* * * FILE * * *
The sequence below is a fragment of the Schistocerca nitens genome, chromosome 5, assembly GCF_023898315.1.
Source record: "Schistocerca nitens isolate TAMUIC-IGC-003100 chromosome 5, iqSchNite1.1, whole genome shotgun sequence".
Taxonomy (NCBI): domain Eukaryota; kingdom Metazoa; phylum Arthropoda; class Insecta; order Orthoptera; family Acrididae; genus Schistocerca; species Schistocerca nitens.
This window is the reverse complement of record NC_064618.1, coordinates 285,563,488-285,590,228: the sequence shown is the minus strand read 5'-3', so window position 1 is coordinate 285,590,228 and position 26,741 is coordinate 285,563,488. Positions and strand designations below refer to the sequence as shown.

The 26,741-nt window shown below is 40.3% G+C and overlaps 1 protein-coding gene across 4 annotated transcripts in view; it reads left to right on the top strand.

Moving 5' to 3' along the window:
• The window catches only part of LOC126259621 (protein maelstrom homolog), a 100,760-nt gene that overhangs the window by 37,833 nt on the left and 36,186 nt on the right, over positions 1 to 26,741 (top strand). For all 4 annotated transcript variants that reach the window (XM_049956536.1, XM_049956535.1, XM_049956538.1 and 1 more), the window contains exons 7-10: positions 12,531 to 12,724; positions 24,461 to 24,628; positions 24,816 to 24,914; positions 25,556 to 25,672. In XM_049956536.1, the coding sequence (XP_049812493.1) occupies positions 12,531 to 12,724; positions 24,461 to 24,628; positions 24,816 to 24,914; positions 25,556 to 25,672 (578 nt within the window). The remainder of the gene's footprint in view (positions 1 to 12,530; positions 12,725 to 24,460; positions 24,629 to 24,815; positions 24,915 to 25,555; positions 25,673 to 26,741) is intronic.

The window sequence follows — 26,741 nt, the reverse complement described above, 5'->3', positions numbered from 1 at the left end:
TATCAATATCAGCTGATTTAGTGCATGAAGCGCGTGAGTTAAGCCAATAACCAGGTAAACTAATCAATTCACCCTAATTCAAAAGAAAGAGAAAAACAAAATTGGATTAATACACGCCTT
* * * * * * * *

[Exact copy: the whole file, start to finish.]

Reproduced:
The sequence below is a fragment of the Schistocerca nitens genome, chromosome 5, assembly GCF_023898315.1.
Source record: "Schistocerca nitens isolate TAMUIC-IGC-003100 chromosome 5, iqSchNite1.1, whole genome shotgun sequence".
Taxonomy (NCBI): domain Eukaryota; kingdom Metazoa; phylum Arthropoda; class Insecta; order Orthoptera; family Acrididae; genus Schistocerca; species Schistocerca nitens.
This window is the reverse complement of record NC_064618.1, coordinates 285,563,488-285,590,228: the sequence shown is the minus strand read 5'-3', so window position 1 is coordinate 285,590,228 and position 26,741 is coordinate 285,563,488. Positions and strand designations below refer to the sequence as shown.

The 26,741-nt window shown below is 40.3% G+C and overlaps 1 protein-coding gene across 4 annotated transcripts in view; it reads left to right on the top strand.

Moving 5' to 3' along the window:
• The window catches only part of LOC126259621 (protein maelstrom homolog), a 100,760-nt gene that overhangs the window by 37,833 nt on the left and 36,186 nt on the right, over positions 1 to 26,741 (top strand). For all 4 annotated transcript variants that reach the window (XM_049956536.1, XM_049956535.1, XM_049956538.1 and 1 more), the window contains exons 7-10: positions 12,531 to 12,724; positions 24,461 to 24,628; positions 24,816 to 24,914; positions 25,556 to 25,672. In XM_049956536.1, the coding sequence (XP_049812493.1) occupies positions 12,531 to 12,724; positions 24,461 to 24,628; positions 24,816 to 24,914; positions 25,556 to 25,672 (578 nt within the window). The remainder of the gene's footprint in view (positions 1 to 12,530; positions 12,725 to 24,460; positions 24,629 to 24,815; positions 24,915 to 25,555; positions 25,673 to 26,741) is intronic.

The window sequence follows — 26,741 nt, the reverse complement described above, 5'->3', positions numbered from 1 at the left end:
TATCAATATCAGCTGATTTAGTGCATGAAGCGCGTGAGTTAAGCCAATAACCAGGTAAACTAATCAATTCACCCTAATTCAAAAGAAAGAGAAAAACAAAATTGGATTAATACACGCCTT